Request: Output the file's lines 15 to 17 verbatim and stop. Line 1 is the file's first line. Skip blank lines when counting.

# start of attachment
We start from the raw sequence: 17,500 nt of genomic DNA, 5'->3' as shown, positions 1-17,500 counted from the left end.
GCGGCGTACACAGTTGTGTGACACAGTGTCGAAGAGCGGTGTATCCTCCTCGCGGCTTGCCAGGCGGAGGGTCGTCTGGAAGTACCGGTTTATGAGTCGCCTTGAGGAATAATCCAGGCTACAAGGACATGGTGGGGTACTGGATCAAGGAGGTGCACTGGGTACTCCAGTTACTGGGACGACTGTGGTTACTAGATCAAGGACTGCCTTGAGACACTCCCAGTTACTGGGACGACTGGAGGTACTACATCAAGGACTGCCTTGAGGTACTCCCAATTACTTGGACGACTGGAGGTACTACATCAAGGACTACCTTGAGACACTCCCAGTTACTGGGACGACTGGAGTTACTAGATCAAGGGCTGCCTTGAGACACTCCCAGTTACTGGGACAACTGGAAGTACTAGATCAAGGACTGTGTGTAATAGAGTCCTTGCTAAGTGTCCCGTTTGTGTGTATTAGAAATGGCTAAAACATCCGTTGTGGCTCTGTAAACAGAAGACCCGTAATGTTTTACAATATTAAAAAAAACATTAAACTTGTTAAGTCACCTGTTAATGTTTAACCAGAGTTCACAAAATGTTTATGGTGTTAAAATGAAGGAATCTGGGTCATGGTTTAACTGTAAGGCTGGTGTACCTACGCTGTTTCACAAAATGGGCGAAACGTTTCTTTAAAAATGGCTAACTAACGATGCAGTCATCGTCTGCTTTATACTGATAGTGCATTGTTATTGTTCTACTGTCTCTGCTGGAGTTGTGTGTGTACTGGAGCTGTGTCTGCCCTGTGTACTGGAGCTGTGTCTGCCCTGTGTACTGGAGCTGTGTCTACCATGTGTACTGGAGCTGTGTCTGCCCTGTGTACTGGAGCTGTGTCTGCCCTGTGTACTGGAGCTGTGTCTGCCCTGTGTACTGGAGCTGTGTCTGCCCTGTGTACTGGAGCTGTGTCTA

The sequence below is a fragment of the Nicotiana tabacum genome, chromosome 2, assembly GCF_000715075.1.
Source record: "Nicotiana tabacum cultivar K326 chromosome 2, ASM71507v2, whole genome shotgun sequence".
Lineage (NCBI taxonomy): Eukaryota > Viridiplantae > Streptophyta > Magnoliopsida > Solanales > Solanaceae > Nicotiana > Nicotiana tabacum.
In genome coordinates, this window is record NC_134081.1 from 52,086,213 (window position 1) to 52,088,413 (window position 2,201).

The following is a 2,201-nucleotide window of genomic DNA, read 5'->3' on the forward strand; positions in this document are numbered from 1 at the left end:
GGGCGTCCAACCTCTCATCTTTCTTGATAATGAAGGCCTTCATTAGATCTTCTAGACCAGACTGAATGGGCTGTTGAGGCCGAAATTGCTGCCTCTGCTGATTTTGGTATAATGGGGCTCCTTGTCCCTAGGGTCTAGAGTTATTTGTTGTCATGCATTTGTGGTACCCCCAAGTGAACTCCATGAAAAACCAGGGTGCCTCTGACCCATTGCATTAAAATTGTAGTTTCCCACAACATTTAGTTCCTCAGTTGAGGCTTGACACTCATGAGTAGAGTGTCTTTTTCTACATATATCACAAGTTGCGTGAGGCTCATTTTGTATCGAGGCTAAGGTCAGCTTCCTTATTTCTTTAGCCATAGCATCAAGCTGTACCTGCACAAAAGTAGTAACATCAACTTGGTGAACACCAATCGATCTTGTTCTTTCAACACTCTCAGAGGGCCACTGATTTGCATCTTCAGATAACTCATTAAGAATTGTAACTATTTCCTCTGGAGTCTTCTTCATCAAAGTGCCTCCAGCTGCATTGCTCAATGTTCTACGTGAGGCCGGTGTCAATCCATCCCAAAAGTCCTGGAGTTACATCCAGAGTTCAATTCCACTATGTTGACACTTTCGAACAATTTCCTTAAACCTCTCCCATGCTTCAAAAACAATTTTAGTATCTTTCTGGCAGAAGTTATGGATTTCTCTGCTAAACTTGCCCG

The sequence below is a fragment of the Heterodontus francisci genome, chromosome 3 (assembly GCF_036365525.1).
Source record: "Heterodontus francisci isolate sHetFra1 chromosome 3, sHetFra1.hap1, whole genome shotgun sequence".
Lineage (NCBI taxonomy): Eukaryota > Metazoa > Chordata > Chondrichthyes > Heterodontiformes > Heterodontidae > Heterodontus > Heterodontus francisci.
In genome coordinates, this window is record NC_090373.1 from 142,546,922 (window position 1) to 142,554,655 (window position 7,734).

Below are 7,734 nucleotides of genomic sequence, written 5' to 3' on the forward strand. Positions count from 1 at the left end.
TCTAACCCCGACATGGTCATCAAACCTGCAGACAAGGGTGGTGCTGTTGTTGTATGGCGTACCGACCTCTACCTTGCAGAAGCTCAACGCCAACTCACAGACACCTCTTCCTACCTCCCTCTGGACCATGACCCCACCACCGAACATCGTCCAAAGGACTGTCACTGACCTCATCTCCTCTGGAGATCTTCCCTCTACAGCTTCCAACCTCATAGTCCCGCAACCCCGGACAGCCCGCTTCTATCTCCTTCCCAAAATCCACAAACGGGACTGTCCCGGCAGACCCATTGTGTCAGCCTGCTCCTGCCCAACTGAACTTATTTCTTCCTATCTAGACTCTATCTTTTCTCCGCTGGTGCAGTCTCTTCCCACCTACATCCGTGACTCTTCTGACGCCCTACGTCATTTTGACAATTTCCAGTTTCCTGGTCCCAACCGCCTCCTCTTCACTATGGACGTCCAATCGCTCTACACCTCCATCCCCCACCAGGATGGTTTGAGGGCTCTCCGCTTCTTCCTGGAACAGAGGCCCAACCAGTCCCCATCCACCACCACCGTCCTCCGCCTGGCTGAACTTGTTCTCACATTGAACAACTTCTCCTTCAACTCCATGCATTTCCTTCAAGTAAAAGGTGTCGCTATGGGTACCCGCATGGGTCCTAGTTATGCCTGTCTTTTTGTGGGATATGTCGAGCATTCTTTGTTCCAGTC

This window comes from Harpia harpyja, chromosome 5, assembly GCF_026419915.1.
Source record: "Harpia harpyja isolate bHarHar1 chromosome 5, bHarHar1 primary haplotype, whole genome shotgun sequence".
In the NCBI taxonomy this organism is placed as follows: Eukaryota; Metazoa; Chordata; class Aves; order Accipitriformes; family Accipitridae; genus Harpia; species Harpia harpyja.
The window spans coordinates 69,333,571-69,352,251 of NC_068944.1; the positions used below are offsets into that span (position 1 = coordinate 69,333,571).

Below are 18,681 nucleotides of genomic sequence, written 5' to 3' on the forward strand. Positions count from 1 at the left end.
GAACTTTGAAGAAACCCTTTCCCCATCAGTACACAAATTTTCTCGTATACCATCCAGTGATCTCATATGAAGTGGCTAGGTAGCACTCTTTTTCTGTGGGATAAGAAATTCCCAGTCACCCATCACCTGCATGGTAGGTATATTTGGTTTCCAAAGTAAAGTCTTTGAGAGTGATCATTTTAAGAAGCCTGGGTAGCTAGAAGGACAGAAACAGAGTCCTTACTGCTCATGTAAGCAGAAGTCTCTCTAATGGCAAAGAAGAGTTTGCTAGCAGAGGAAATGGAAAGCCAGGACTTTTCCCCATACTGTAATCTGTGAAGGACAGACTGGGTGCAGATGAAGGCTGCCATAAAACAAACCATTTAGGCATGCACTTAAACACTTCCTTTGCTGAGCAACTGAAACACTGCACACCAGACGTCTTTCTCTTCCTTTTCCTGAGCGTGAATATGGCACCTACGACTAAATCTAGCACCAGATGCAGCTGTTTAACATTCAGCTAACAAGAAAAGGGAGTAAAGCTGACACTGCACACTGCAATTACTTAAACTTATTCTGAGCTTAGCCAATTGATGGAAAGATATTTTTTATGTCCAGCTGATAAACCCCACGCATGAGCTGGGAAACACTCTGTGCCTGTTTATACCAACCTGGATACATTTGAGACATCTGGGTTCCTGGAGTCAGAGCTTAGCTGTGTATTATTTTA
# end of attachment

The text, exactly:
This window comes from Harpia harpyja, chromosome 5, assembly GCF_026419915.1.
Source record: "Harpia harpyja isolate bHarHar1 chromosome 5, bHarHar1 primary haplotype, whole genome shotgun sequence".
In the NCBI taxonomy this organism is placed as follows: Eukaryota; Metazoa; Chordata; class Aves; order Accipitriformes; family Accipitridae; genus Harpia; species Harpia harpyja.